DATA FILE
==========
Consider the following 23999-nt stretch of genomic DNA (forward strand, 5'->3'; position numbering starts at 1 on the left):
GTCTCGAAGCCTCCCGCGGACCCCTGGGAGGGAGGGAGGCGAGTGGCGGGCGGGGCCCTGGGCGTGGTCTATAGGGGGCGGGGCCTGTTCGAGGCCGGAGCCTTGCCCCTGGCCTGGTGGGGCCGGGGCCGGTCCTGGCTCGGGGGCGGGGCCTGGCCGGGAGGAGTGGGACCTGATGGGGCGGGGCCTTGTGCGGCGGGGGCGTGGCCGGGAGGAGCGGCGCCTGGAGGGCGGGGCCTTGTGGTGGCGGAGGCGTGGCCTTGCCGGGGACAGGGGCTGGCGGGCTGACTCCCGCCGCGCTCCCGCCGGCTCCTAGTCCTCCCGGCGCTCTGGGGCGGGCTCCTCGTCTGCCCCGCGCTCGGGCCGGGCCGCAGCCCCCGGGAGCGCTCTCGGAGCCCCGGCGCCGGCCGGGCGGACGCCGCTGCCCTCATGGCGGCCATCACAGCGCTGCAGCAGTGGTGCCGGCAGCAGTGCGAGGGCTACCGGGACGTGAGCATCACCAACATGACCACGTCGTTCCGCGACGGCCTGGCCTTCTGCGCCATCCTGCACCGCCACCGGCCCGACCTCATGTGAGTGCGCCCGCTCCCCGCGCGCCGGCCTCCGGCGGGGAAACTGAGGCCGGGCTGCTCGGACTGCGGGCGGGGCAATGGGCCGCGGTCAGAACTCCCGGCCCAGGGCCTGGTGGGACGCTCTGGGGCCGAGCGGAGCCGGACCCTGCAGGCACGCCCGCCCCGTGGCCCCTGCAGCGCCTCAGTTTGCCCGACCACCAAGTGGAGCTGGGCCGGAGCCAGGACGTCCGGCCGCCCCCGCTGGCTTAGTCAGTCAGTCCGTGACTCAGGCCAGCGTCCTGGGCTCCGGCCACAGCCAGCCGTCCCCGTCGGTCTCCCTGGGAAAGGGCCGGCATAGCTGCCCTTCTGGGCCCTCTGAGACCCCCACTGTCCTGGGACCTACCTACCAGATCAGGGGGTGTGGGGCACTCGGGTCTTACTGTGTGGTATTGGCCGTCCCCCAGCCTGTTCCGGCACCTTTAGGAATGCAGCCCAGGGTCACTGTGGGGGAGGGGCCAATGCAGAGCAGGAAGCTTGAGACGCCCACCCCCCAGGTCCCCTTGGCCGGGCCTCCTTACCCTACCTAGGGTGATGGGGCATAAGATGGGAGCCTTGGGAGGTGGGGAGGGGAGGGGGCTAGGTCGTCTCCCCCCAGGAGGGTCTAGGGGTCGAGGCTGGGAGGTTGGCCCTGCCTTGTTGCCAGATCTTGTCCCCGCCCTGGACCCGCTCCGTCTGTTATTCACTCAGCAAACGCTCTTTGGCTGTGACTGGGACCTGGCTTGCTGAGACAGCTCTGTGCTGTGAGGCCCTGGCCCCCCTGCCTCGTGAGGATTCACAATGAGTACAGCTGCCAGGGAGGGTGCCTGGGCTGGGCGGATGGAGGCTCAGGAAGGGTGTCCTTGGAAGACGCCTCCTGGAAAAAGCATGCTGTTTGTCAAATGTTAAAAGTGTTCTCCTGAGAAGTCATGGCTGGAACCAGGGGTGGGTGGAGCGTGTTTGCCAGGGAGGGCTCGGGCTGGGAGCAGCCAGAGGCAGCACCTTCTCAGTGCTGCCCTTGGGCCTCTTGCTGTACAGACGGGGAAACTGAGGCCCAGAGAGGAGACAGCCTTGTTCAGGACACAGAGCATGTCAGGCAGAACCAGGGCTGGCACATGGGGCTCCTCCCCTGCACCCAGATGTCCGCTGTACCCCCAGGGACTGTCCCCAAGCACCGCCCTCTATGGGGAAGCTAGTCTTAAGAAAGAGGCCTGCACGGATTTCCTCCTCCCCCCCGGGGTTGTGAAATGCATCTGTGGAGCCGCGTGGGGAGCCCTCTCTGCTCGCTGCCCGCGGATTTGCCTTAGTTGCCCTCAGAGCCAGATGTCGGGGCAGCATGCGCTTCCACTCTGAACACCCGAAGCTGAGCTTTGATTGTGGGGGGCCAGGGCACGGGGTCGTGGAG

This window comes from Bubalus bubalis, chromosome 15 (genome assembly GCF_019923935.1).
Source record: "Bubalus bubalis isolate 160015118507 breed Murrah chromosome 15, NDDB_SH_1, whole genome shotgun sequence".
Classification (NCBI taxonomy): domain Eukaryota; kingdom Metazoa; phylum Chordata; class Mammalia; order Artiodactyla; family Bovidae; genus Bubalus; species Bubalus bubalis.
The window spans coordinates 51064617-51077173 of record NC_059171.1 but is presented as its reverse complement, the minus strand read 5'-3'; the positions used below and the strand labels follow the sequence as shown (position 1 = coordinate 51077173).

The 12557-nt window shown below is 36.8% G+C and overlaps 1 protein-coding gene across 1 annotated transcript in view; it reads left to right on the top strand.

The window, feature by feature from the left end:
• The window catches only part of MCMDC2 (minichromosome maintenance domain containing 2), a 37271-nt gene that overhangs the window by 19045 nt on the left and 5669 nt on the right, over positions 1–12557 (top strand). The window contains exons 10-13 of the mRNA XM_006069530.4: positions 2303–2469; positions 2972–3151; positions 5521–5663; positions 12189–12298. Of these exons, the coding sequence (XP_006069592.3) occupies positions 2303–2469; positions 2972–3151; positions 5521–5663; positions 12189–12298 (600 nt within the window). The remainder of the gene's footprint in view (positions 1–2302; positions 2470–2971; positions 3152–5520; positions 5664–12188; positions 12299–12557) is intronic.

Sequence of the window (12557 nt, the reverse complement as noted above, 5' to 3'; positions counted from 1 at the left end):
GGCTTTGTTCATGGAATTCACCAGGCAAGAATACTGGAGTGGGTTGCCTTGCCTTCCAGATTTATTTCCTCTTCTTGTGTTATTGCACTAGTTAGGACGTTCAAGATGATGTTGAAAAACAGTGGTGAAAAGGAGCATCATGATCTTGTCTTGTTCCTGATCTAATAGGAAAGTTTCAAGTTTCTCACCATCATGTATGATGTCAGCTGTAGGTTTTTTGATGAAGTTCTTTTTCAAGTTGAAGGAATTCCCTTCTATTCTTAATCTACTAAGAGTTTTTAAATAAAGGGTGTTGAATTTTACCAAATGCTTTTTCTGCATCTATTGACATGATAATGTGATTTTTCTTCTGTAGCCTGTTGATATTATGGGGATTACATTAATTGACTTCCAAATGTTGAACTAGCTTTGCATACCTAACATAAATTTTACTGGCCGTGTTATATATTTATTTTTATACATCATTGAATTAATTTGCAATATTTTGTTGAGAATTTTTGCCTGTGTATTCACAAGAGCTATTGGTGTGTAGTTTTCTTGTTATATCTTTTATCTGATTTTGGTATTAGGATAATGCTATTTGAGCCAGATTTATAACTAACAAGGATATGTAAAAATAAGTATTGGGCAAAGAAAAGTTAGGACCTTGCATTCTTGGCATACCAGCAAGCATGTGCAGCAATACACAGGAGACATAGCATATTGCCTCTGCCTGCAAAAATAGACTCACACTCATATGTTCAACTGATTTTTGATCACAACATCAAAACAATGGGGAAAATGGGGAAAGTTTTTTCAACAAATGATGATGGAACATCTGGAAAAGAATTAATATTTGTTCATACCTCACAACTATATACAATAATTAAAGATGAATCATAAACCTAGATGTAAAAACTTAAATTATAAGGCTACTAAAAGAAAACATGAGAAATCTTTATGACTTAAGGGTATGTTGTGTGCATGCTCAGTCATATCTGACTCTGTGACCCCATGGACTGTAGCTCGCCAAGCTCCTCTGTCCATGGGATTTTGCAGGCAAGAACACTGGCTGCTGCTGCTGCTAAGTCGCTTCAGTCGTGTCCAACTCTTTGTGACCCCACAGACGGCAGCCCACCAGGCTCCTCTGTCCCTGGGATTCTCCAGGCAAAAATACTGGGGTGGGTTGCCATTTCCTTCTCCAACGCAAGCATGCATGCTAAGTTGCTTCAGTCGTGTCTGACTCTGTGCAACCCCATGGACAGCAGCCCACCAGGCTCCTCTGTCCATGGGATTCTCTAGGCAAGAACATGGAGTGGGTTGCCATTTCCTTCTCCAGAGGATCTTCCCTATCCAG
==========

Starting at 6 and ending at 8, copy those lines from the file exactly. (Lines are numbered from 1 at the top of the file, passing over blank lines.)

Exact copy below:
The window spans coordinates 51064617-51077173 of record NC_059171.1 but is presented as its reverse complement, the minus strand read 5'-3'; the positions used below and the strand labels follow the sequence as shown (position 1 = coordinate 51077173).

The 12557-nt window shown below is 36.8% G+C and overlaps 1 protein-coding gene across 1 annotated transcript in view; it reads left to right on the top strand.

The window, feature by feature from the left end: